The Moog Center for Deaf Education is committed to teaching children who are deaf or hard of hearing to talk in partnership with their families and other professionals. As a part of this commitment, the Moog Center regularly engages in applied research to inform best practices, improve outcomes, educate others, and continuously contribute to the field of listening and spoken language intervention.

Current Projects

The Moog Center is presently engaging in a number of different projects to improve the ways in which we provide services to our students and their families, as well as to inform best practices in the broader field of listening and spoken language intervention. Our current projects include investigations of face coverings and remote microphone systems, telepractice and caregiver coaching, and auditory skill development. Additionally, we continue to keep up with our alumni as they advance through elementary school, high school, college, and beyond. The longitudinal outcomes and experiences of our alumni shape the services we provide today.

Our latest release, “The Effects of Face Coverings and Remote Microphone Technology on Speech Perception Abilities in the Classroom” is now available. This white paper addresses the question of how and to what degree face coverings (with and without remote microphone technology) are affecting speech perception in the classroom. It is important for all teachers, especially for those who work with children who are deaf or hard of hearing, to consider the listening environment for any particular child in their classroom. It is our hope that this research, along with the appendix, will contribute to the ongoing considerations for supporting student learning in the time of coronavirus.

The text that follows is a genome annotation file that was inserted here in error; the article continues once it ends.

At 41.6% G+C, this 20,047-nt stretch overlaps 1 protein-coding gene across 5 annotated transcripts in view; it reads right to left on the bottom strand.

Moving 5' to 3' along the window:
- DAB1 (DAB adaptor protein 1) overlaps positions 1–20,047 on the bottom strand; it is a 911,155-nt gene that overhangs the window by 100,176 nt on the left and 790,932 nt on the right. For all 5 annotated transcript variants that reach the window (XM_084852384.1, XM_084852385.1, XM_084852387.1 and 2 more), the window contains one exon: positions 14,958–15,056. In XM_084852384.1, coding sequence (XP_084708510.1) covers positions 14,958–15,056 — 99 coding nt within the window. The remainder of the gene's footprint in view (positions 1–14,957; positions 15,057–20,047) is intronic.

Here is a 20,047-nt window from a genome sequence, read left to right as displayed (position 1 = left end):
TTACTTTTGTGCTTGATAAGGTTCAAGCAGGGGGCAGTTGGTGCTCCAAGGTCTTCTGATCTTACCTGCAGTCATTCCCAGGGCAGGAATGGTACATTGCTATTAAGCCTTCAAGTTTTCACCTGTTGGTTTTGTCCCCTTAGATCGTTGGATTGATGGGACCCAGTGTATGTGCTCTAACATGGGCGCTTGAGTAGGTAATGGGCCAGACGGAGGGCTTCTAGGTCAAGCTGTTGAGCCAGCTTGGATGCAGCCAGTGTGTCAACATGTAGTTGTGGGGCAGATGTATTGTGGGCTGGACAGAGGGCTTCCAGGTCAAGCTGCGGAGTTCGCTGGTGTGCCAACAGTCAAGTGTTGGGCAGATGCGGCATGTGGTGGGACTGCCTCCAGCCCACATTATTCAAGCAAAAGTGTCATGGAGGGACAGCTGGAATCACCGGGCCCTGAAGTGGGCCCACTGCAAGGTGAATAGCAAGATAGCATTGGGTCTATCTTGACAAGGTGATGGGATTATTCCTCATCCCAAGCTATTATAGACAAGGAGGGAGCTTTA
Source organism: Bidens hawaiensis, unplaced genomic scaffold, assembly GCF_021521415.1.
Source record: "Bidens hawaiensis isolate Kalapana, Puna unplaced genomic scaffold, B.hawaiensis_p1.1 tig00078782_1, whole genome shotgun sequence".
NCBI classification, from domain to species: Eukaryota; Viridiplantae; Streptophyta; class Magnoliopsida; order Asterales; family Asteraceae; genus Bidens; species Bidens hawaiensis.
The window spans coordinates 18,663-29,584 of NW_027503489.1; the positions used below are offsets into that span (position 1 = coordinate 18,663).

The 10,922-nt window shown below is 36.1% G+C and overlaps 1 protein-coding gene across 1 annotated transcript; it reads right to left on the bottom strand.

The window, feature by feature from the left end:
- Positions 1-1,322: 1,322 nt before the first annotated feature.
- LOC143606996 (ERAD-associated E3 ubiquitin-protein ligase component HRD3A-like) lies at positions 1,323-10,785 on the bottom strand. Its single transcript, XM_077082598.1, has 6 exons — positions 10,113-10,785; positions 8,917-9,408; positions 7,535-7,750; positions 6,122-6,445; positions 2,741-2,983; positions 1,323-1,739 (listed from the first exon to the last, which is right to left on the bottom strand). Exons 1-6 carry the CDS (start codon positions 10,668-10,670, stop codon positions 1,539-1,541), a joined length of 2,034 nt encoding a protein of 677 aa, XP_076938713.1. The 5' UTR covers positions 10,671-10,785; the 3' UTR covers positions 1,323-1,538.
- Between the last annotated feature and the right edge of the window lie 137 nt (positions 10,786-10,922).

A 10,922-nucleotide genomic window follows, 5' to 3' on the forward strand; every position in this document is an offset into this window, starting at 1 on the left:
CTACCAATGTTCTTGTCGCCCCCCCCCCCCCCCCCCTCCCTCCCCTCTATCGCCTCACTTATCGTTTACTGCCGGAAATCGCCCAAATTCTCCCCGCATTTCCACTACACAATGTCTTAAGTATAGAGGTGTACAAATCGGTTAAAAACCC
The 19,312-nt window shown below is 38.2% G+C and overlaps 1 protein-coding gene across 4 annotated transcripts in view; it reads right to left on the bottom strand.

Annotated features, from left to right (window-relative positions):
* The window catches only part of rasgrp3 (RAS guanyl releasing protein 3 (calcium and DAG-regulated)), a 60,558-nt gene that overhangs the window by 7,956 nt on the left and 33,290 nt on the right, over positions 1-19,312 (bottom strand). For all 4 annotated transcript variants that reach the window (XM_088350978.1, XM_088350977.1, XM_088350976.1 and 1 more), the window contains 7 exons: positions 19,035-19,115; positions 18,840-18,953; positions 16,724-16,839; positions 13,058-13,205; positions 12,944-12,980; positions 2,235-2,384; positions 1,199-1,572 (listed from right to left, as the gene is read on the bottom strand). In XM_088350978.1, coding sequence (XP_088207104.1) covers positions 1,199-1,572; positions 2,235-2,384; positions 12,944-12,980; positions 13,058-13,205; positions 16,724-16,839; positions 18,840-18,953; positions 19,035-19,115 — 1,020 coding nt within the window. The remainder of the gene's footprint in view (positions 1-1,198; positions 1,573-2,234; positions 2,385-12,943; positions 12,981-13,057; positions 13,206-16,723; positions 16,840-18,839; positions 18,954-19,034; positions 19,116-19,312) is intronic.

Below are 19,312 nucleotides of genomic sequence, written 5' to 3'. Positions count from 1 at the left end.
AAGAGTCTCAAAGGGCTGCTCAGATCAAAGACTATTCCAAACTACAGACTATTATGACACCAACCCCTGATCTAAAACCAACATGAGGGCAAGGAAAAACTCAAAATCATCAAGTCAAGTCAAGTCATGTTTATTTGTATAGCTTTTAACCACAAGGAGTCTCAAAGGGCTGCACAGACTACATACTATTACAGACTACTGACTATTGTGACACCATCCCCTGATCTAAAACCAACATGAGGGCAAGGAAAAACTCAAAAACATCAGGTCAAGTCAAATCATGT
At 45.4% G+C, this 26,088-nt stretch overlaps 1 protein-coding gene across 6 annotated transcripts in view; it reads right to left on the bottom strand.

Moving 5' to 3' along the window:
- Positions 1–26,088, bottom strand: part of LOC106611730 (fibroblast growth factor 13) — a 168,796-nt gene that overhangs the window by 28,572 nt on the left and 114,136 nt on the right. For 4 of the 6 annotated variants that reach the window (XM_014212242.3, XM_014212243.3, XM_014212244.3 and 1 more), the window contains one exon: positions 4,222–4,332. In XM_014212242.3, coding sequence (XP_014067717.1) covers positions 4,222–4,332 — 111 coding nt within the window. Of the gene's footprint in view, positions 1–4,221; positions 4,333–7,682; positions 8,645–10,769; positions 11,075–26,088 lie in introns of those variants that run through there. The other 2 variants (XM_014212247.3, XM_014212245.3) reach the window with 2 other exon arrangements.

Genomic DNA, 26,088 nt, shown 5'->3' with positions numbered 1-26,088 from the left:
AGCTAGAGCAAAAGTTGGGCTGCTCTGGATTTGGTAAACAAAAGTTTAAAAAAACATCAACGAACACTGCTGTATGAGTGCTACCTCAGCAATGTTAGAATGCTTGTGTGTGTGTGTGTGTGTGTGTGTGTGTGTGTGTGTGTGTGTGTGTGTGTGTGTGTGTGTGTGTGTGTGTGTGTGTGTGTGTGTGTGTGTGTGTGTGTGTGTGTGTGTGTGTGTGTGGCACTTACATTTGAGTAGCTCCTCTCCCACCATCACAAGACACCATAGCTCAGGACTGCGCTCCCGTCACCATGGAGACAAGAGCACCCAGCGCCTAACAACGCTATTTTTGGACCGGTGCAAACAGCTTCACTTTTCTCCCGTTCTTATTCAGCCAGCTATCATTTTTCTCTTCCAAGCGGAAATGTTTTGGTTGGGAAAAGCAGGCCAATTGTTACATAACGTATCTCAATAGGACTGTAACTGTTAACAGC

If you are interested in participating in one or more of our current studies, you may contact our Coordinator of Evaluations and Teleschool, Adrienne Stewart, at

Additionally, if you are interested in collaborating on a research project or recruiting subjects from the Moog Center please complete the application below:
Moog Center Research Application

Recent Publications

External Research Opportunities

The Moog Center is frequently contacted about external research opportunities for which you and/or your child may qualify. Please note that the Moog Center is not conducting these research projects, but shares information regarding research that may result in increased knowledge and improved services for children with hearing loss. To access more information about a project, please click on “Read More”.  Should you be interested in participating or have questions about a specific research project, please contact the individual listed on the recruitment letter or flyer.

External Opportunities:

  • For children ages 4 to 14 who have asymmetrical hearing loss or single-sided deafness. This research study is exploring how hearing aids and cochlear implants help children who have deafness in one ear but hear better in the other ear. Participation will include study visits similar to clinical appointments needed for audiology care. The study has been approved by the Institutional Review Board at the Washington University in St. Louis.

Read more…

  • For children under the age of 3 with single-sided deafness (SSD). This study will investigate the impact of early cochlear implantation on hearing, learning, communication, and behaviors in children with SSD. Children who qualify will receive a cochlear implant at no cost. They will be followed by the study team for hearing testing and device programming until they reach age five. The study has been approved by the Institutional Review Board at the University of North Carolina at Chapel Hill.

Read more…

  • For caregivers of children who are diagnosed with Autism Spectrum Disorder and utilize cochlear implants and professionals who work with them. This study will investigate the language development of autistic cochlear implant users. Anyone who completes the Phase 1 survey will be entered into a drawing for a $25 Amazon gift card. Following the survey, those who qualify to participate in Phase 2 and do so will be compensated $20 per hour for their time. The study has been approved by the Institutional Review Board at Brigham Young University.

Read more…